NCT00220259 Cystic Fibrosis Withdrawal of Inhaled Steroids Evaluation Study (CF WISE Study) Completed Royal Brompton & Harefield NHS Foundation Trust N/A 2001-05-01 The overall aim of this study is to find out whether taking regular inhaled steroids (eg Pulmicort, Flixotide, Becotide, Becloforte) is good for the lungs of children and adults with cystic fibrosis (CF). Some patients are put on inhaled steroids because they are wheezy despite taking regular bronchodilators (inhaled medicines that help open up the airways eg Ventolin, Bricanyl). Occasionally young children are put on them when they wheeze with colds, and have simply remained on them ever since. However many CF patients have been put onto inhaled steroids because their doctors thought it might reduce the inflammation in the lungs and help improve lung function. This inflammation (which is swelling of the lining of the airways) is known to be important in CF and results from recurrent chest infections. Although it is believed, in theory, that inhaled steroids should be useful for most CF patients, we are not sure how well they work in CF and it has not yet been possible to prove this with standard studies. This would normally involve starting inhaled steroids in patients who have not been taking them. We have therefore taken a different approach, namely to withdraw them from some patients who have been on them for a long time, to see if there is any effect of stopping them. It is important that we answer this question, as we do not want CF patients taking medicines that may be unnecessary. CF patients already have to take many oral and inhaled medicines and if we can cut down this burden, it would be helpful for everyone. Of course, we may find that patients do need these medicines but at least we will then be certain that it is for a good reason. The main hypothesis is that withdrawing inhaled steroids is not associated with an earlier onset of acute chest exacerbations.
NCT00320034 Evaluation of the Effect of Levalbuterol on Allergen Induced Airway Inflammation In Subjects With Atopic Asthma Completed Sunovion Phase 2 2006-04-01 The most commonly used drug for immediate relief of symptoms of asthma is the blue puffer, albuterol or salbutamol (Ventolin). Racemic albuterol is a mixture of two forms of albuterol which are mirror images of each other i.e. R-and S- isomers. The investigational treatments are R-albuterol and S-albuterol. R-albuterol ( levalbuterol) has been shown to have a slightly better bronchodilator effect as compared to the racemic albuterol and is well- tolerated in patients. However it is still not clear whether the S-isomer has no effect or has a harmful effect on the airways. The purpose of this study is to compare the effects of the R- and S- isomers on allergen induced airway inflammation in subjects with mild atopic asthma. This will give us a better idea as to whether the routine use of levalbuterol is superior to racemic albuterol.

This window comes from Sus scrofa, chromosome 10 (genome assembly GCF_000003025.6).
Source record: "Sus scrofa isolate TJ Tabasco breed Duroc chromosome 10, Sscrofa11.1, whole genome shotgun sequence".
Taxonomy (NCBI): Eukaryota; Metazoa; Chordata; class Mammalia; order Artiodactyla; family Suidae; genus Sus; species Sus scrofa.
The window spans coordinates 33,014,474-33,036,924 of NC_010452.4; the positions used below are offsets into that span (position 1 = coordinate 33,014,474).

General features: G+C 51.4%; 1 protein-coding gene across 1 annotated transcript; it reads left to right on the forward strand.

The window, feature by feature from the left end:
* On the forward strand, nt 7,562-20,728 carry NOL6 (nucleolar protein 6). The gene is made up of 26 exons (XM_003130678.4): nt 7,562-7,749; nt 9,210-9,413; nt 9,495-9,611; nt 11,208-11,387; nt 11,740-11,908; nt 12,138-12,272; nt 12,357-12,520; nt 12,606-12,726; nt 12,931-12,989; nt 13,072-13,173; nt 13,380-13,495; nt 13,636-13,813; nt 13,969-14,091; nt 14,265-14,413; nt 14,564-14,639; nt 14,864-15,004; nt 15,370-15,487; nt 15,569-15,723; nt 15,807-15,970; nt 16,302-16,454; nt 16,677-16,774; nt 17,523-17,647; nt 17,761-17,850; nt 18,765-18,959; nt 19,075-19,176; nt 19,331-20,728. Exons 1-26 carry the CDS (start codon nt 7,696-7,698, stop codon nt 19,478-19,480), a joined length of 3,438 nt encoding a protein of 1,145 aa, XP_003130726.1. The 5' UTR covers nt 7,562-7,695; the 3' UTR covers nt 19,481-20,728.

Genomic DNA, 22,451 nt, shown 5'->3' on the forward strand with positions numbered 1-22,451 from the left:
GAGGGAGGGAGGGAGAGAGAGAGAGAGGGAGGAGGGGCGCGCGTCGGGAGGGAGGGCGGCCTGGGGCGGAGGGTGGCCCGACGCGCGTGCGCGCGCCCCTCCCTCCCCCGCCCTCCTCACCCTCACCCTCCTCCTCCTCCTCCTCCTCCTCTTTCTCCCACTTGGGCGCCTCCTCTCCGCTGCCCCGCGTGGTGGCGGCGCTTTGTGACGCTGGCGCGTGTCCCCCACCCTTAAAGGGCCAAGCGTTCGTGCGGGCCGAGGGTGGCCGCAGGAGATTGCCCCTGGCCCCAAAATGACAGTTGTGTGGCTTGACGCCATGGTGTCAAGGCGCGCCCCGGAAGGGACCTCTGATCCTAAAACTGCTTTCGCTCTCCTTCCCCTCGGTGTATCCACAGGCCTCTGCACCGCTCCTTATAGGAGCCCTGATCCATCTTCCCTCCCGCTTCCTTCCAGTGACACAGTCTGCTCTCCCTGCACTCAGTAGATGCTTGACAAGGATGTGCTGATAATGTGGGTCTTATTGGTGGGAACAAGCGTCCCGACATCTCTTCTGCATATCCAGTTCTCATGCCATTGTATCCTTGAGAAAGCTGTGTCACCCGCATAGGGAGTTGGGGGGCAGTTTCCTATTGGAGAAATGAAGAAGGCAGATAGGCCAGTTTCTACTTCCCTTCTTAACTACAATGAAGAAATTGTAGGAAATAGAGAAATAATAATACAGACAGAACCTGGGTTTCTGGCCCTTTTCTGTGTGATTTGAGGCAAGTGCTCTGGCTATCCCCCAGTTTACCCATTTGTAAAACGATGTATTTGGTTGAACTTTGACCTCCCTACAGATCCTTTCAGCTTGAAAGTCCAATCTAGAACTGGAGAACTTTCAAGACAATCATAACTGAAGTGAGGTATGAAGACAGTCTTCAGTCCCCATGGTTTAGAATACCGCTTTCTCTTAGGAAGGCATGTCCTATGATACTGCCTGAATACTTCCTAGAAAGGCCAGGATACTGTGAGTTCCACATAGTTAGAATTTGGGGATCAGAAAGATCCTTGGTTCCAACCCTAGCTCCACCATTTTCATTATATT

>Trial ID >Title >Status >Phase >Start Date >Summary

Clinical Trial Conditions for VENTOLIN HFA

Condition Name

Condition Name for VENTOLIN HFA
Intervention Trials
Asthma 16
Chronic Obstructive Pulmonary Disease 3
COPD 2
Allergy 2
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Condition MeSH

Condition MeSH for VENTOLIN HFA
Intervention Trials
Asthma 13
Pulmonary Disease, Chronic Obstructive 5
Lung Diseases, Obstructive 4
Lung Diseases 4
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Clinical Trial Locations for VENTOLIN HFA

Trials by Country

Trials by Country for VENTOLIN HFA
Location Trials
United States 54
Canada 7
United Kingdom 7
China 3
Taiwan 3
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Trials by US State

Trials by US State for VENTOLIN HFA
Location Trials
Oregon 4
New York 3
Florida 3
California 3
Texas 3
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Clinical Trial Progress for VENTOLIN HFA

Clinical Trial Phase

Clinical Trial Phase for VENTOLIN HFA
Clinical Trial Phase Trials
Phase 4 14
Phase 3 10
Phase 2 4
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Clinical Trial Status

Clinical Trial Status for VENTOLIN HFA
Clinical Trial Phase Trials
Completed 24
Recruiting 5
Terminated 3
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Clinical Trial Sponsors for VENTOLIN HFA

Sponsor Name

Sponsor Name for VENTOLIN HFA
Sponsor Trials
GlaxoSmithKline 7
AstraZeneca 3
Sunovion 2
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Sponsor Type

Sponsor Type for VENTOLIN HFA
Sponsor Trials
Other 36
Industry 23
NIH 1